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In primarily remote areas of seven Western states, fires in the past few weeks have destroyed hundreds of thousands of acres of federal forest. The most recent fires also have claimed cabins and other buildings, but no lives. And so far, state officials report the fires have had little impact on tourism.

The forest fire season is still young, so it's difficult for fire watchers to forecast what lies ahead, according to the National Interagency Fire Center in Boise, Idaho. The agency, a forest fire clearinghouse, coordinates the firefighting efforts for the U.S. Forest Service, Bureau of Land Management, National Park Service, Bureau of Indian Affairs, Fish and Wildlife Service and works with the U.S. Weather Service.As of Aug. 24, the West had 31 major fires or fire complexes (more than one fire in the same general area) totaling 524,057 acres in six states - California, Idaho, Montana, Nevada, Oklahoma, Oregon and Washington, according to the agency in Boise.

The agency reported that 18,270 firefighters were deployed in seven states, down from 21,500 and 25,000 a few days earlier. Part of the decrease was because several fairly good-sized fires were contained, although, according to Joe Colwell, a spokesman for the agency, "we're still getting new starts."

The fire season in much of the west normally starts in August, though it's earlier in some parts, with September and October often a perilous time in California.

The long-term outlook, Colwell said, is for hot and dry conditions. "We've had some moisture and low temperatures in some of the areas, but it's supposed to warm up again. We've had some scattered thunderstorms, a lot of times without rain. That (lightning strikes) is what give us real problems. We're still concerned about what could happen."

To assist vacationers in the northwest, where fires continue to burn, five states - Idaho, Oregon, Washington, Montana and Wyoming - have jointly set up a toll-free Northwest Travel Conditions information line that is updated as needed to keep travelers aware of current fire situations. The number is (800) 704-3246.

The largest fire blazed in central Washington, where roughly 209,000 acres burned out of control in the Wenatchee National Forest near Leavenworth, a Bavarian-style resort town, and Chelan, a popular recreation area. The towns lie in an area of rugged mountain terrain about 120 miles east of Seattle.

"This is high season for those communities," said John Savage, Washington's tourism director. "Our guess is that Chelan County lost $10 million a week because of the fires. Now that the fires are almost contained, I think business is going to start creeping back up."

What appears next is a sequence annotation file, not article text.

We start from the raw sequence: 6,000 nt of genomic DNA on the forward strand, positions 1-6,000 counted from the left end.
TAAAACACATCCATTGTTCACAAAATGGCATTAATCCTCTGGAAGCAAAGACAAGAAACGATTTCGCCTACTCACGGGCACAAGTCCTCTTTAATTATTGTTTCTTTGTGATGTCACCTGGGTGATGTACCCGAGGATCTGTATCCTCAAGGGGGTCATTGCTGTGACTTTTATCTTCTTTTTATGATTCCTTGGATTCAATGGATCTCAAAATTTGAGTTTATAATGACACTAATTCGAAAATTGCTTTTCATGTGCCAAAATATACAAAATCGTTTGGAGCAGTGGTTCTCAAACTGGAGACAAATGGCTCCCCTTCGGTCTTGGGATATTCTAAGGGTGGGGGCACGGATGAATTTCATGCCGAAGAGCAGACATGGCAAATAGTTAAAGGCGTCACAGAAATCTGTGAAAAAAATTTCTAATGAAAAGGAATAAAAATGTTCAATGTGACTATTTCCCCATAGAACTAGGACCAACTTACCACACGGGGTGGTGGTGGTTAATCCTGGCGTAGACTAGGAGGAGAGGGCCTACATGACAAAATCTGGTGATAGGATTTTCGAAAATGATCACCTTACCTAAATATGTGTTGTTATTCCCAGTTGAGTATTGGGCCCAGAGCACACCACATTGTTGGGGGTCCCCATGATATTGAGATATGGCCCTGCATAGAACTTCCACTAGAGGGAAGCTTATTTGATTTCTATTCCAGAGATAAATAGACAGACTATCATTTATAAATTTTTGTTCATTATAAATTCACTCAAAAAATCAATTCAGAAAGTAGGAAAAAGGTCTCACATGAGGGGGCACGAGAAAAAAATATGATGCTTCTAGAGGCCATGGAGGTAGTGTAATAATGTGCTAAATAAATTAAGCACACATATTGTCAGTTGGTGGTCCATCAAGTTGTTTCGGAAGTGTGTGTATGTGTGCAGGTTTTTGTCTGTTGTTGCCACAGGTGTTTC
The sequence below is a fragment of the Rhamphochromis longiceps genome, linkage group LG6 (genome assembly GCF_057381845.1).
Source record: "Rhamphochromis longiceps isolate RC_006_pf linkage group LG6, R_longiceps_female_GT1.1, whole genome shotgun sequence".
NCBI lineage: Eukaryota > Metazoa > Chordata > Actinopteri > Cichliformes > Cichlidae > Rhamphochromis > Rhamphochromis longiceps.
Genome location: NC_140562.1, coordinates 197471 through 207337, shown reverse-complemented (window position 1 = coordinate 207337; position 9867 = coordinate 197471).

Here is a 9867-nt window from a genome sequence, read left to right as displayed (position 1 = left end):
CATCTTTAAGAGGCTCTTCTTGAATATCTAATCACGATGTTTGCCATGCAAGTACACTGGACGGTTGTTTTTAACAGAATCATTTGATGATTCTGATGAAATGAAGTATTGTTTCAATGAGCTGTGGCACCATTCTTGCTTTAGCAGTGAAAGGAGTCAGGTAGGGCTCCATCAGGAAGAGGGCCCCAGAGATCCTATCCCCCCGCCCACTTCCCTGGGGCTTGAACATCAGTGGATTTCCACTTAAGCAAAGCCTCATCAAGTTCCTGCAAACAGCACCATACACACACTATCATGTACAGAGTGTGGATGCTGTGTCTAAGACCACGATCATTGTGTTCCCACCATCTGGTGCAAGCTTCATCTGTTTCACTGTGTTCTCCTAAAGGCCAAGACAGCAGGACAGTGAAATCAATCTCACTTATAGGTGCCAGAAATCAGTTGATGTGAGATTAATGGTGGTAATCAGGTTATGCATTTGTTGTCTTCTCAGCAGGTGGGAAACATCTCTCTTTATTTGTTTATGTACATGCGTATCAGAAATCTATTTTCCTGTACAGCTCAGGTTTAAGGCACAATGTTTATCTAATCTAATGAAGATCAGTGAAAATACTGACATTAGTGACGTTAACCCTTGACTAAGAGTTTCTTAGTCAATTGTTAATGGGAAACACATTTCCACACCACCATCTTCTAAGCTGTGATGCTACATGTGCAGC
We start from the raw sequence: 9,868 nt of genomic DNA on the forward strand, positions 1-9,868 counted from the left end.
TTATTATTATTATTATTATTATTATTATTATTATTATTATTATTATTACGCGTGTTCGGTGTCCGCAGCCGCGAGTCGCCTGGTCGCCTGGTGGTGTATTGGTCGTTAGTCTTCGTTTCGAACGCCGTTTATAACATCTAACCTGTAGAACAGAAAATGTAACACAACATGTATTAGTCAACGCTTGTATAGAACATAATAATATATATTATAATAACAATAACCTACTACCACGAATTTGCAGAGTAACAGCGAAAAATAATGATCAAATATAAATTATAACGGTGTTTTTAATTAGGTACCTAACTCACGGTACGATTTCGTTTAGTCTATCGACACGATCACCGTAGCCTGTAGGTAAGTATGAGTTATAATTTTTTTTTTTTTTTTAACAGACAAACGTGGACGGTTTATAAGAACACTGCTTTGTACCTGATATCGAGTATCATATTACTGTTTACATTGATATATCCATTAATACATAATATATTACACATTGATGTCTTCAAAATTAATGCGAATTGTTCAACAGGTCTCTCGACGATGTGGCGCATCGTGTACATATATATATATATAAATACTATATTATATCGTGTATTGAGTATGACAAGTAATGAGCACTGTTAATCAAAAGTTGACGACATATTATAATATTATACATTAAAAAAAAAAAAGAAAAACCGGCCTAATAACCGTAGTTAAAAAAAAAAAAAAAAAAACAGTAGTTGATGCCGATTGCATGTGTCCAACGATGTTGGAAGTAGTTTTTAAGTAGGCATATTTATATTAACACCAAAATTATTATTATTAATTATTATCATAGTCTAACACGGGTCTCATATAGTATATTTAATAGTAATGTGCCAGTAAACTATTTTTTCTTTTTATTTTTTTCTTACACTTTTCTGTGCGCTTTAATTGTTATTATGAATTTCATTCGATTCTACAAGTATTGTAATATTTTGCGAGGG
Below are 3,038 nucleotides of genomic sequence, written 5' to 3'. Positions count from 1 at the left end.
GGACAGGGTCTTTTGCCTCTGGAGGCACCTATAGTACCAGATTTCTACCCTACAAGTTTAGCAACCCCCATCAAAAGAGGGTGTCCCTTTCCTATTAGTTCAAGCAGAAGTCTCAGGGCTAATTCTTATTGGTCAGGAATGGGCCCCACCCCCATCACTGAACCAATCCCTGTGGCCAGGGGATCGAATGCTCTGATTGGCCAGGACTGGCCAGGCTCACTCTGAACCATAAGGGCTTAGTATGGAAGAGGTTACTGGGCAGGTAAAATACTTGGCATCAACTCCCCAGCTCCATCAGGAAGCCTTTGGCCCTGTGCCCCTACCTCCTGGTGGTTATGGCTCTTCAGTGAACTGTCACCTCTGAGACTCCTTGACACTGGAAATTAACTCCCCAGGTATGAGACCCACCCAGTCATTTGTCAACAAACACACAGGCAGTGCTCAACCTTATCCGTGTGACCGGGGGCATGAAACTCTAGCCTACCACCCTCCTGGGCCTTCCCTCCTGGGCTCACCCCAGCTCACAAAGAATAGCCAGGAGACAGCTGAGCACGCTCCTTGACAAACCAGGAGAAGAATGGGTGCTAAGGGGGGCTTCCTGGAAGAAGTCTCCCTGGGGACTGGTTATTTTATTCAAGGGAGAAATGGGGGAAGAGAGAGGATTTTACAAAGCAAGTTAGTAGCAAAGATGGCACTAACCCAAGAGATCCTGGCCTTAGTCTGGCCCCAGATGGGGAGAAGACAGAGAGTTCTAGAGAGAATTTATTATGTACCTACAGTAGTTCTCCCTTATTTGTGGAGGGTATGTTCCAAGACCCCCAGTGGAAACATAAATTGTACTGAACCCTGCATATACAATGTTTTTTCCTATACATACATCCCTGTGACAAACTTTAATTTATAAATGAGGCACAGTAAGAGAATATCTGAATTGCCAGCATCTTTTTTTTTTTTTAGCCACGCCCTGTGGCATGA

For Washington, the wildfires around Leavenworth, Lake Chelen and Stehekin are out. All roads in the area are open and the communities are open for business.

Other fires reported by the National Interagency Fire Center:

- In Washington, fires still burn in the Wenatchee National Forest and the Okanogan National Forest on the east side of the Cascades, covering 184,438 acres.

- In Oregon, a fire burns on state lands near Hull Mountain in the southwest corner of the state.

- In Idaho, 12 fires raged statewide, but mainly in the west-central part of the state.

"Most of Idaho's wildfires are located in remote areas," said Georgia Smith, an Idaho information officer. "They are not in heavily populated areas with lots of motels and attractions." She said no major highways are closed because of the fires. However, parts of the Payette National Forest are closed because of a 30,700-acre fire, which threatened structures in Burgdorf, Hot Springs and Secesh Meadows.

"Our No. 1 priority is public safety," Smith said. "The last thing we want are travelers hurt by going into areas rife with danger."

Said Smith of the fires: "It's nature's way of starting over, giving a certain portion of the land new life. It's a way of life out here."

- In Montana, there are 11 fires including one in the Bitterroot National Forest on the western edge of the state, Colwell said. The fire in the northwestern part of Glacier National Park was contained, but not totally controlled. Since June, Glacier National Park has had 14 lightning-caused fires, some as small as a tenth of an acre, said Amy Vanderbilt, park spokeswoman. The largest is at Howling Fire in Glacier's northwest backcountry. Vanderbilt said Howling Fire will be managed as a prescribed natural fire, instead of being suppressed or extinguished. "If we allow some of the area to burn, it would not only enhance some of the plant life and wildlife, but also break up that forest so it has natural firebreaks."

- In California, an arson fire that grew from 300 to 32,000 acres endangered San Luis Obispo. Another burned in Klamath National Forest (in the state's northwest corner), Colwell said. Two fires were reported near Yosemite National Park - one in the park, another northwest of Lake Tahoe - and three east of Los Angeles in San Bernardino National Forest.

Fred Sater, California tourism spokesman, warned, "Things are really dry out here as they are in the Pacific Northwest, so it doesn't take much (for fires to start)."

Forest fires aren't limited to the United States. A British Columbia tourism official said fires in the south central Okanagan Valley are abating.

The best advice for travelers heading for California and the Pacific Northwest is to call the hot line, and follow all campfire and smoking warnings. The cost of carelessness can be a disaster.